Question about GE Dishwashers
The door will still open and close, but when it's completely open, the hinge is over-extended and the rack rolls right out. Is there a part I can replace to fix it?
Here's a try.
You need to pull the unit out from the hole it's in so you can examine it.
Most installations have only two screws holding the two tabs to the counter at the top front.
Open the dishwasher door, and look at the very top and see if there are two screws holding the dishwasher to the countertop. If so, remove them.
The dishwasher should now pull out of the hole it is in, BUT, pull it only about halfway out, because there are several connections you do not want to break.
There is a wire hookup, a drain hose hookup , and a feedwater line hookup.
I'm hoping you can do this without disconnection all that.
Try opening and closing the door and see if you can gently bend the metal arms to make it better, or identify what is needing replacement.
Get on your computer or someone else's and type in Sears Parts.
Sears offers free schematics online that will show you pictures you can blow up to any size for any machine.
You will need to take the make and model from the plate on the door or the body of your dishwasher to get the right schematic.
If you need to order parts, many places on line sell them.
Good luck with your efforts.
Posted on Jan 07, 2013
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Posted on Jan 02, 2017
SOURCE: dishwasher door latch
Check for a couple of screws to the left and right of the latch handle. Remove them and the unit should slide out and allow you access... By the way...if they are loose, tighten them first...you may just fix the problem.
Posted on Dec 09, 2007
SOURCE: dishwasher door latch
I just had this problem (or should I say, finally had the time to deal with it). Google searches revealed different ways to get the door open including repairmen with crowbars (causing replacement of the entire control assembly $$$), having to back out the top screws that hold the dishwasher in place (and to the top of the counter) with pliers, then moving the dishwasher out from the counter.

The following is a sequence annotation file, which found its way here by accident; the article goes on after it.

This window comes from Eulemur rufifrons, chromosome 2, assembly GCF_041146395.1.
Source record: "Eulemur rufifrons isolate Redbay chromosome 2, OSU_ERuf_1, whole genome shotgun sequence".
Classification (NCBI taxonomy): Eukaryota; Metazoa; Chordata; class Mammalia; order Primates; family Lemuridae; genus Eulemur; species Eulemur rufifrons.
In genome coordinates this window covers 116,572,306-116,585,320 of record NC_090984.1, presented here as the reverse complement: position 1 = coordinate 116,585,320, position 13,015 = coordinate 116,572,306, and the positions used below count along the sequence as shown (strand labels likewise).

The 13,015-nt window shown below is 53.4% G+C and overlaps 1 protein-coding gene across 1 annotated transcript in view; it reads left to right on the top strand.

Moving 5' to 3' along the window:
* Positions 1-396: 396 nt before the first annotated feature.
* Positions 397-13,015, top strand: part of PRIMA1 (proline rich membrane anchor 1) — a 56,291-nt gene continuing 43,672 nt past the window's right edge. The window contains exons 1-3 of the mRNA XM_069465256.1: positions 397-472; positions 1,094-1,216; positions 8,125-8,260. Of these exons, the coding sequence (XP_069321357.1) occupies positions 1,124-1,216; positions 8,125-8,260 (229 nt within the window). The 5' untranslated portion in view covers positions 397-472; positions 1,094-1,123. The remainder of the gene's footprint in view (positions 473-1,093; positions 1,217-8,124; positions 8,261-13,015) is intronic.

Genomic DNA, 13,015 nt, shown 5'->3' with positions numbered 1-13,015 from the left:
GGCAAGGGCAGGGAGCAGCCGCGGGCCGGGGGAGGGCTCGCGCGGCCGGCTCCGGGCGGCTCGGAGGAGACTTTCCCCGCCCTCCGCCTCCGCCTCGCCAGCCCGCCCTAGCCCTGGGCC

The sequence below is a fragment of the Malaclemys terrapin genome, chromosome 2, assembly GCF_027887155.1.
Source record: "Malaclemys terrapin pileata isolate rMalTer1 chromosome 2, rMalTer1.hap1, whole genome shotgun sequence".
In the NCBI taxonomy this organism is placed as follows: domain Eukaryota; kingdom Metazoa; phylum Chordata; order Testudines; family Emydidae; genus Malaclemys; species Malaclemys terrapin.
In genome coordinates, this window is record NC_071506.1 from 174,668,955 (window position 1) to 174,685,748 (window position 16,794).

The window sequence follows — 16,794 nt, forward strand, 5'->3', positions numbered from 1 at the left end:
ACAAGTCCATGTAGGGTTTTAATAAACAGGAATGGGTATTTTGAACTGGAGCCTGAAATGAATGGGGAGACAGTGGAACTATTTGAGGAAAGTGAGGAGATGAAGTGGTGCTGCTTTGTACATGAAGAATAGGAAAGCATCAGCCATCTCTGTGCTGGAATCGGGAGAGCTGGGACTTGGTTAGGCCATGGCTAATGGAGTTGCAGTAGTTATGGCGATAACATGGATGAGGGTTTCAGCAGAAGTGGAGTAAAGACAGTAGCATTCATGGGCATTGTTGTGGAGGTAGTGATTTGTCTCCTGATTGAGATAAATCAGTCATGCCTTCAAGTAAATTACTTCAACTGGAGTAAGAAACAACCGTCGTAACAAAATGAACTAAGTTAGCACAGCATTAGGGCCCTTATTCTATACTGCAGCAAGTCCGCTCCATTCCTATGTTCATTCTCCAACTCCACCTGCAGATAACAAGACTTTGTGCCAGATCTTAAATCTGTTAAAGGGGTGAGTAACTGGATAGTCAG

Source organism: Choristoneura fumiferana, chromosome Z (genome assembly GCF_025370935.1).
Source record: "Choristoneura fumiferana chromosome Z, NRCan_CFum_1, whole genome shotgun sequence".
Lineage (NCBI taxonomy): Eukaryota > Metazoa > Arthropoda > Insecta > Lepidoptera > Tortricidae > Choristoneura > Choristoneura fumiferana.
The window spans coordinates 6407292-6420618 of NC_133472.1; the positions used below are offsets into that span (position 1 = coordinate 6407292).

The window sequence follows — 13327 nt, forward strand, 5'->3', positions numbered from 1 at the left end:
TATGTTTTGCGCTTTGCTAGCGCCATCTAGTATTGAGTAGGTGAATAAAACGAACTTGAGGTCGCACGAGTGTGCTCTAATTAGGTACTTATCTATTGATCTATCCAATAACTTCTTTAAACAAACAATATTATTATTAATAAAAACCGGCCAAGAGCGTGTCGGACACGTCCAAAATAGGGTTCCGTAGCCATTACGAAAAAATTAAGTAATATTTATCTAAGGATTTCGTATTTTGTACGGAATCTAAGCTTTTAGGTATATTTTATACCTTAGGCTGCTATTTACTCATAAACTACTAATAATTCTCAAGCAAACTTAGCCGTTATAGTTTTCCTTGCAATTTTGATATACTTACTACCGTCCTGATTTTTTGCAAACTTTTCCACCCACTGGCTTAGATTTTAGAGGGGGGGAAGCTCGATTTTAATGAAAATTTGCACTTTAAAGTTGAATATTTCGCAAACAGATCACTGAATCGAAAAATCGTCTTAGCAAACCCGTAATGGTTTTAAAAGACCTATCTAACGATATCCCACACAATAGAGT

Nuts to all that.
First things first. Turn OFF the power to the dishwasher.
I wound up on my back first watching how the handle moved and which side seemed to be loose, in my case the right side was moving freely. After first trying to hold the handle in the "down" position with a springhook (to no avail) I wound up biasing the handle to the right (with a screwdriver inserted on the left side of the handle) while moving the handle in the "operate" direction. Suddenly (and without warning) the entire handle assembly moved to the right and created an opening that made it simple to stick a screwdriver up to operate the latch manually.
Four screws later the control panel was out, the offending broken handle assembly was in my hands to discover that they could have easily made the little tabs the hold the handle in place a whole lot sturdier, but let's not go there...
If I had to do the whole thing again it would have taken me less than 5 minutes to open it up I'm sure. Now to simply order the part and install it when it arrives. The best part is we can still run the dishwasher until it gets here!
Posted on Dec 06, 2008
The problem seems to be the loosening of the screws that hold the interior stainless steel skin to the door frame--not the latch.
With the door in the open position you should find a total of twelve screws (5 on each side and 2 on top at each side of the latch). The screws have a particular type of head which may require a trip to the hardware (its a $1,000 dishwasher take the time to get the right screwdriver). They are called TORX screws the size on my dishwasher was a T 15. These type of screw heads were designed to fit automated torque drivers at the factory that set the screws to the proper tension. So some care should be given when you retighten them. Turn until the screw is snug and there no movement of the inner door skin but don't over tighten. Giving it that extra 1/4 turn can be enough to strip the screw out and create a bigger problem.
Yes--you shouldn't have to be doing this to a KitchenAid appliance that cost this much--but I suspect that this will become a feature of periodic maintenance. The heating and cooling generates enough movement that overtime these screws work themselves out. My wife who was the once to make the right diagnosis noticed that the screws at the bottom were almost entirely out.
Posted on May 07, 2009
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